There was a fair amount of coverage and talk of JBI
at JavaOne. This was particularly good as we're close to our first
release of our open source JBI container and component suite, ServiceMix.
I'm not completely sure folks quite grok JBI yet; there seemed to be
some folks with confused looks on their faces in some JBI talks at
JavaOne. I think a few articles are required to explain it, its value
proposition and how to use it.
My brief take on JBI is that its a simple API to a Normalized Message Service and Router
along with a component and management model for deploying integration
services such as routing engines, BPEL engines, rule systems,
transformation engines etc.
JBI provides a logical XML messaging network which maps well to HTTP,
email and JMS/MOM while easily adapting to legacy systems, binary
transports and RPC systems like EJB and CORBA. Think of it as the next
logical abstraction above JMS, with support for different message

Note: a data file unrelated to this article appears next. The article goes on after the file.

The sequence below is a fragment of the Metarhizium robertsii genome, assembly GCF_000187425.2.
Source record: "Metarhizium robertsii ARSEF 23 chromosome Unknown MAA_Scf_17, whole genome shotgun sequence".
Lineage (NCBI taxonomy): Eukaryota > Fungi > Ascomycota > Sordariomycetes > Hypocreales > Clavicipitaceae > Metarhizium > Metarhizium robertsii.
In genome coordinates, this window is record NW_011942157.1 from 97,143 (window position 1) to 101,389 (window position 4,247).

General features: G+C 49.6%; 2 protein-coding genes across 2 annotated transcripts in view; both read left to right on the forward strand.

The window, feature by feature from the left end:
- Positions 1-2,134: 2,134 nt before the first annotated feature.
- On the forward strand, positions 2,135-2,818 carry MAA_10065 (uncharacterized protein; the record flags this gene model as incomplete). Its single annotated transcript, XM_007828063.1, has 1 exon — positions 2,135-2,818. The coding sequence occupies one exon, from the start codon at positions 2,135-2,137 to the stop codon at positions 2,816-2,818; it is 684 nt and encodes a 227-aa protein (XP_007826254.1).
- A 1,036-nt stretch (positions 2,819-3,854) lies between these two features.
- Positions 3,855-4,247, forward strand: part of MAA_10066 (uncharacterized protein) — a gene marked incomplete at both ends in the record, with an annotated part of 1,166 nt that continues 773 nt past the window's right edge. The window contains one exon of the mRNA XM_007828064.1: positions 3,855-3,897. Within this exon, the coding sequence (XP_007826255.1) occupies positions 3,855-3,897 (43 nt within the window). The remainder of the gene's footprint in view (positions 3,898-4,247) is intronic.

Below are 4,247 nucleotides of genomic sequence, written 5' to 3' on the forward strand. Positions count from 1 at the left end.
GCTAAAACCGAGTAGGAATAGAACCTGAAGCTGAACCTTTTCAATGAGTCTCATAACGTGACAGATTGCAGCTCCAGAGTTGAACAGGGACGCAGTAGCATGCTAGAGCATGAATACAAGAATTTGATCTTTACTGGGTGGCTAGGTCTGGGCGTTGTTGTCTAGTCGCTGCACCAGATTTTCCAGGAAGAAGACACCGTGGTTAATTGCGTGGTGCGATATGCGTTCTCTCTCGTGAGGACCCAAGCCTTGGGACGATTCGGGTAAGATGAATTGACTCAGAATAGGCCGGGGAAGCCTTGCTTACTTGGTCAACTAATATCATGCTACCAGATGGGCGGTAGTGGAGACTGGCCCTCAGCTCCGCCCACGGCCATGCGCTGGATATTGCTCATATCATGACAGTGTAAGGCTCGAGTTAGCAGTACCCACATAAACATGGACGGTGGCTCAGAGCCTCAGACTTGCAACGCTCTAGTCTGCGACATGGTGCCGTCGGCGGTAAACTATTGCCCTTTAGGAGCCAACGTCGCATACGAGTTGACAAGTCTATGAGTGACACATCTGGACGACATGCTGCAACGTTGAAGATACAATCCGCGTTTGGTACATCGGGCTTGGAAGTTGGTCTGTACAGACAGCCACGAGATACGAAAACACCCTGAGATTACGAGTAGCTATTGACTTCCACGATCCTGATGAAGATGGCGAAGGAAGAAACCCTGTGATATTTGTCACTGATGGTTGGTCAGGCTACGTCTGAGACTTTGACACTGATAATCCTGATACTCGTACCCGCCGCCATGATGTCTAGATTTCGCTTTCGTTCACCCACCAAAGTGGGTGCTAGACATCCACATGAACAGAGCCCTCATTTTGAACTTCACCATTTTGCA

exchanges (one way, request response etc).
The binding components deal with all the plumbing and protocol stuff, then service engine components work on a logical XML layer, providing content based routing, orchestration, rules, transformations and custom enrichment etc.
So BPEL engines no longer need to deal with all of the possible
protocols, transports and wire formats; they can just delegate to JBI
for the physical routing to service endpoints. Similarly content based
routers, rules engines, transformation engines can sit on the JBI bus
and do their thing. So I see JBI as being a great API for integration
Sure most application developers will still end up writing POJO
services and dropping them into their container and exposing them as
web services - so often they won't need to use the JBI APIs directly;
but for integration companies like ourselves, it provides a way for middleware and integration vendors and OSS projects to work together at the ESB level.